Lexus has already introduced Digital Side-View Monitor technology in its ES 300h luxury hybrid sedan in Europe. Fulfilling the aim of reducing the driver’s workload, the Digital Side View Monitors automatically present an extended view of the area alongside and behind the car, eliminating the blind spot and helping safer manoeuvres.

  5. Among several new-age automotive concepts seen at CES 2020, there were some innovative displays developments as well which are worth discussing. For example:

    • Audi presented the 3D mixed reality head-up display developed in cooperation with Samsung. The images are projected onto the windshield through lenses and mirrors. To the driver, the images that the Audi 3D mixed reality head-up display shows appear to be floating at a distance of around 8 to 10 meters. Thanks to a special form of display, this apparent distance even increases to more than 70 meters. The great advantage of this is that the eyes, accustomed to a long-range view, do not have to refocus.

    • To showcase its abilities and technologies, Sony unveiled its electric car concept. The vehicle is a prototype showcasing Sony’s sensors and in-car entertainment technologies. These include a set of rectangular displays on the dashboard that stretch from pillar to pillar "for driving information and entertainment", middle display as well as touchscreen displays in front of the passenger seat.

  6. 3M’s bonding technologies such as foam tapes, structural liquid adhesives and optically clear adhesives provide immediate strength and workability as well as protect sensitive display designs in automotive displays.


Smartphones Flexible Displays – Where the Future Lies?


Touchscreen displays are witnessing considerable growth owing to the growing use of electronic devices (smartphones, laptops, tablets, and wearables) coupled with technological advancements.

Some of the commonly used touchscreen technologies include:

  • Resistive touch screens - They consist of several very thin layers. When someone presses the touch panel, the top layer bends to make contact with the bottom layer, closing a circuit and causing a current loop.

  • Capacitive touch screens – They accept “Multi-touch” controls and require less physical force to register a touch. They are longer-lived than comparable resistive touch screens, making them suitable for high-grade panel controllers or mobile phones.

  • Infrared touch screens – They consists of light emitting elements and light receiving elements located around the device’s bezel. They operate because of light-beam interruption or beam break to determine the location of touch events.

Commonly Used Touchscreen Technologies

A Key to Next-generation Display Technology is Flexibility


Today, the emergence of flexible, bendable, and ultra-slim screens brings new opportunities for smartphones and other electronic devices.

Capacitive OLED (an organic light-emitting diode) screens are becoming more and more popular in touch screens. Capacitive displays provide better image clarity and more durability to the screen. OLED screens bring different benefits, such as:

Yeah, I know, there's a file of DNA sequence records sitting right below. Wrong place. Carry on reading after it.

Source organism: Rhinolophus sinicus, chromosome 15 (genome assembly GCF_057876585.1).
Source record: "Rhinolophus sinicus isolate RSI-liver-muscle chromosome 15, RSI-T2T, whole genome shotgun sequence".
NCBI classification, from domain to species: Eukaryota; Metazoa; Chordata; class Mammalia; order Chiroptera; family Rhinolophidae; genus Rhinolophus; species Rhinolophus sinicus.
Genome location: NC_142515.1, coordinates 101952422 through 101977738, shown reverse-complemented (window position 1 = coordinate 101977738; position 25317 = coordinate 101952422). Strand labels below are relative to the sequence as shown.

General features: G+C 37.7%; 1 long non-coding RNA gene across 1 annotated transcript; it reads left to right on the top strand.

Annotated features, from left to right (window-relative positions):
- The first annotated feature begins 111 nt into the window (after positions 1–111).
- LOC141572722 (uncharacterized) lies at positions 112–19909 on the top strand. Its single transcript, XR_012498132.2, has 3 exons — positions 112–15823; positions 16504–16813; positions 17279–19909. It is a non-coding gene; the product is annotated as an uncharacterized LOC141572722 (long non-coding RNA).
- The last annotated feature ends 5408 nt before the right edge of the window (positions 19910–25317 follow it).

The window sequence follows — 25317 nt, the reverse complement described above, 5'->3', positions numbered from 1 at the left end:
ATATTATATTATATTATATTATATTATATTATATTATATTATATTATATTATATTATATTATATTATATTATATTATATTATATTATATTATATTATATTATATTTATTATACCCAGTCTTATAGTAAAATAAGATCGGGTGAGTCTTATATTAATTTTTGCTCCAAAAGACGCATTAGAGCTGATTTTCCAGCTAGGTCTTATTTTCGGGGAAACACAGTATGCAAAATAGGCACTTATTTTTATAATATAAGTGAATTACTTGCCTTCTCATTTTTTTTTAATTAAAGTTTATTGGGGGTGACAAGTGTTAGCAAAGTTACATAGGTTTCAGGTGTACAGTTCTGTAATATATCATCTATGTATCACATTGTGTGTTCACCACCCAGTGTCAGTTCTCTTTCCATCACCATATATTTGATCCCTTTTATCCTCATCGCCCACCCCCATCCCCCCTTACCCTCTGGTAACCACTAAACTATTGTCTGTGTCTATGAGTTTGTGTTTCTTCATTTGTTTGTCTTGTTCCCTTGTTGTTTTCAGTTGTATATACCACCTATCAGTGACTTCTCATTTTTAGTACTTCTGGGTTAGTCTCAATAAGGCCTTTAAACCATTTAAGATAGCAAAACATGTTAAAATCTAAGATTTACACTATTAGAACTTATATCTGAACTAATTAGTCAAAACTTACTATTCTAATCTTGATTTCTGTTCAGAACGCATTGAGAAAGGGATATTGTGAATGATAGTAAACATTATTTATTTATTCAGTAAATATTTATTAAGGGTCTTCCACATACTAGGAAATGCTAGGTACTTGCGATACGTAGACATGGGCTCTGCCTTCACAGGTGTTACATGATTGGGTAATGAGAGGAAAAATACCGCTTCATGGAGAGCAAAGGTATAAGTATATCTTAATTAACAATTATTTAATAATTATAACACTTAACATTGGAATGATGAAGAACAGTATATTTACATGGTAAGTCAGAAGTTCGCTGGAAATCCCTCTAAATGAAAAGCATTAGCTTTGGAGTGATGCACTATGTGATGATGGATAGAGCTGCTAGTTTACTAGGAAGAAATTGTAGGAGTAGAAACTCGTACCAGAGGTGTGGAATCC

• Better Durability – Flexible screens with OLED are made from plastic, thus provide better durability vs traditional glass panels

  • Thinner Dimensions – Flexible OLED screens enable thin dimensions.

  • Lightweight – OLEDs are made up of flexible materials like plastic resulting in significant weight reduction vs traditional glass solutions thus making the devices lighter.

Therefore, the potential future of flexible screens looks promising, but there are many challenges including higher costs, design freedom, durability, acceptance, etc. to sustain the technology.

New smartphone designs are starting a revolution and need material, process, and technology evolution to gain higher adoption rates. Manufacturers and designers continue to look at innovations to make future smartphones flexible, fully transparent, thinner with captive screens and higher shock resistance.

Innovations to make future smartphones flexible

Material and Application Developments Supporting the Growth


Transparent conductive & flexible films (TCF) are very promising polymer-based solutions for flexible displays with many high-performance characteristics including transparency, lightweight, flexibility, and robustness. These films are either conductive polymer-based films or often based on materials, such as:

  • Indium tin oxide (ITO)
  • Silver nanowire (AgNW)
  • Graphene
  • Carbon nanotubes (CNT)

Transparent conductive inks based on silver nanowires offer excellent conductivity (30-70 ohm/sq). They can be printed on multiple flexible plastic substrates substrate PC, COP, PEN, COC to produce TCF for flexible display, touch panel, LED/OLED, etc.

Nano-Solution Conductive and Semi-Conductive Inks

Bendable glass technology isn’t entirely new, but it is now making inroads into the flexible display market. However, one of its main challenges is ‘making it ultra-thin’ and multiple companies are working to overcome the challenge.

Some of the recent developments & ongoing research in foldable phones are:

  • Samsung’s Galaxy Z Flip is the foldable phone with a glass screen
  • Huawei has also launched its foldable smartphone, the Mate X and now unveiled Mate Xs as successor.
  • Motorola has joined the club with Moto Razr with a foldable screen.
  • Xiaomi and LG are also reportedly working on foldable screen phones of their own.
  • Corning is aiming to create a 0.1mm thick glass that can bend to a 5mm radius with better impact resistance.

Samsung’s Galaxy Z Flip is the foldable phone with a glass screen


To conclude, there is no doubt that flexible displays will transform the way we use our devices, our vehicles, and our homes. While challenges such as durability, cost, etc. make these developments unquestionably real, it is still exciting to see them becoming mainstream in the coming years.

In the future, they may form the basis of foldable & flexible devices that open the opportunities for both material suppliers and designers with entirely new market categories.